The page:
in Improvement & Development

Training and Development – A Holistic View

In manufacturing world, improving quality of raw material was the first step to improve quality of final product. Then came manufacturing process and efficiency of assembly lines.

Ditto with knowledge world, except that raw material here is not plastic beans, but a knowledge worker’s brain. Consider that with range of other softer aspects like motivation, creativity, commitment, alignment, ability, personal preferences and general human behaviors, the equation gets even more complex.

Apart from mentoring and managing people, training plays a direct and important role in improving quality. Most organizations have a limited view on training as a means of “delivering” knowledge from the trainer to trainees. Trainings are least effective when they are “one-way” affairs. In my view, people learn the most when they are involved in stimulating conversations, when their thinking is ignited by right questions and when they are a part of defining something.

Does your training strategy also include the following (a few ideas)?

  • Managers coaching people (and learning themselves in the process)
  • Tapping passion of your people by aligning trainings with their core skills.
  • Building internal focus groups and periodic discussions that promote stimulating conversations.
  • Self learning, sharing through blogs, sites and other free resources (Good news is that now, a lot of great learning is FREE – here is just one example. Okay, here is another.)
  • Internal assimilation of organizational knowledge in form of portals. Key is to ensure participation. (Some companies in India even attach participation with employee performance)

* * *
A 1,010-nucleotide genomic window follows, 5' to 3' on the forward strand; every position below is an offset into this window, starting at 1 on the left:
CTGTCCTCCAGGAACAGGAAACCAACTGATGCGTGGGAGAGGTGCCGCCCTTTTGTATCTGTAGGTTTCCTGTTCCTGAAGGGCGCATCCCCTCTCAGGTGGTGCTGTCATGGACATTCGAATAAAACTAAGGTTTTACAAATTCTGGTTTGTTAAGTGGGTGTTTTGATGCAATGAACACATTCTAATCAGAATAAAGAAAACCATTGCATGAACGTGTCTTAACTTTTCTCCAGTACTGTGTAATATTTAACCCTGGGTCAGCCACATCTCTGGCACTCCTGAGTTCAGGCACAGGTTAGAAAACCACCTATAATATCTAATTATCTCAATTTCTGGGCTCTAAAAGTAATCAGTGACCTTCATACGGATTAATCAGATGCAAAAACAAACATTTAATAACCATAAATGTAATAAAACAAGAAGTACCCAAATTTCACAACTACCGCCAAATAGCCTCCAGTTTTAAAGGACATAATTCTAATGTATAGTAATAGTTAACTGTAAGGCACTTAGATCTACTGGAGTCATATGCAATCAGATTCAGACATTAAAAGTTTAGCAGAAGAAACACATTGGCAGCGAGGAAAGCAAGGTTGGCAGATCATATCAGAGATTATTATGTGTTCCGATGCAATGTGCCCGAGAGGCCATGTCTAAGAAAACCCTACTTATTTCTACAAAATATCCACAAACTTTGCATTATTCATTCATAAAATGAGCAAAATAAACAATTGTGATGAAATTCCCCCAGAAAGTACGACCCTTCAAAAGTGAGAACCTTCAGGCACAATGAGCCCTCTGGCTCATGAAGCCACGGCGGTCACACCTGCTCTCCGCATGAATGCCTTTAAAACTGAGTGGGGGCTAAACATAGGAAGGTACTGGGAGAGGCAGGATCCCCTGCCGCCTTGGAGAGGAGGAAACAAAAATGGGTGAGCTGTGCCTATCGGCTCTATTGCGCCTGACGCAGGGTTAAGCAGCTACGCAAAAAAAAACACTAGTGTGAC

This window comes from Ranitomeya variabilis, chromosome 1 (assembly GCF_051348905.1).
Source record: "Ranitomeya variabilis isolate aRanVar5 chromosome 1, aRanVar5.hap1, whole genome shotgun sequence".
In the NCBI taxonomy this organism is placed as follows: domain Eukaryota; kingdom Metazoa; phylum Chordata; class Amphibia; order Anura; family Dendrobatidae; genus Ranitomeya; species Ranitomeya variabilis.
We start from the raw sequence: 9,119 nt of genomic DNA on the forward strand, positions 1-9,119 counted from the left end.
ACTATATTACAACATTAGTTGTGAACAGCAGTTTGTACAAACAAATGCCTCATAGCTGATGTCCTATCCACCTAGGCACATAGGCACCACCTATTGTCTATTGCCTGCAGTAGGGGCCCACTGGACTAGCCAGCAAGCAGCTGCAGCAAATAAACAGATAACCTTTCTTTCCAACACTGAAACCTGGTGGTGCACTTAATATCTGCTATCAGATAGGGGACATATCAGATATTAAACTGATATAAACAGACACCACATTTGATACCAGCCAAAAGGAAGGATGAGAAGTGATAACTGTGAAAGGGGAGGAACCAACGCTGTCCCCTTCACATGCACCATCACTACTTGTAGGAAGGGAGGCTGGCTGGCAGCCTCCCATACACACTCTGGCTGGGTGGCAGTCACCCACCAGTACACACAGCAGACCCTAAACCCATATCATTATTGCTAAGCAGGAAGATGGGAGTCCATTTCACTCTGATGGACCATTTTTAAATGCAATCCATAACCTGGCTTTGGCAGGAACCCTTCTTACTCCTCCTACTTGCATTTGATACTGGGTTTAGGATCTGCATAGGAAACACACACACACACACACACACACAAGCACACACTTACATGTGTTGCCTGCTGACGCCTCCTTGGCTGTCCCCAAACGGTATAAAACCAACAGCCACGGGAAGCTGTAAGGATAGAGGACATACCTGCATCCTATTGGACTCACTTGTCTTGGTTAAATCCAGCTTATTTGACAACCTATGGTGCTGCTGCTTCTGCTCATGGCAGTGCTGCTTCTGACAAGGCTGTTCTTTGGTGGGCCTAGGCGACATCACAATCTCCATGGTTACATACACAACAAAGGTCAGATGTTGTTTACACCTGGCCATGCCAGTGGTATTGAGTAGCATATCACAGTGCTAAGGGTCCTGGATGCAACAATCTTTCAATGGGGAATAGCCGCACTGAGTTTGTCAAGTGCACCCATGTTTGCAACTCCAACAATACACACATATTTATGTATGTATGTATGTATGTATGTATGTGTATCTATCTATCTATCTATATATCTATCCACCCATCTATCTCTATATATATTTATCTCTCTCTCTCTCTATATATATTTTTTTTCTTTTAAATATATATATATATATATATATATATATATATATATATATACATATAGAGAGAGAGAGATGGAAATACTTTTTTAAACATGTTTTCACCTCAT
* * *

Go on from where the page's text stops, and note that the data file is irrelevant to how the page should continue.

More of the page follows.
• Identify training needs from people’s aspirations, their performance and feedbacks from projects.
  • Extend training from core technology to address topics like management, leadership, quality consciousness, cultural alignment and personal effectiveness.
  • Design training program that helps people in thinking differently and innovating better ways to work.

The basic outcome of training is improvement in knowledge content of people. But, it just starts there. The broader goal of training is to establish knowledge, spread ideas, align people and induce behavioral change in organization. Training should help people grow – not just the content in their brains, but they as individuals.

It is important to take a holistic view on training within your organization. You have to choose between treating training as an ‘activity’ or as a ‘strategic initiative’.

I wish you a great start into the week.

  1. Thanks a lot for these wonderful thoughts. The example of ‘BEYOND CODE’ is really very helpful.

  2. Thanks for the comment Amit – Life Beyond Code is one of the finest books I have read because it offers a lot of practical ideas for technology professionals to really differentiate themselves and thrive.


  3. Tanmay –
    I like your contemporary view of training. It’s especially relevant for today’s knowledge worker. There’s so much information and opportunities for learning out there – and as you say, much of it free. The key is learning how to harness it, and being motivated to learn.

  4. Hi Dan, I absolutely agree, learning is the key. Tapping free resources and learning from them needs 1)Intent 2) Time and Commitment from people 3) Continuously learning organization culture. Take any one of these out and learning slows down, and in worst cases, stops.

    Thanks for stopping by and putting forward your views.


    .-= Tanmay Vora´s last blog ..‘Commitment to Quality’ and Organic Nature of Improvement =-.

    • Thanks Dave for commenting and pointing me to your post on evaluating beliefs in training. True learning starts when participants start believing that training will help them deliver better results and improve upon themselves. Belief also means that they understand importance of training in achieving strategic vision of the organization.

      I totally enjoyed reading the post and found the model to be very useful.



Comments are closed.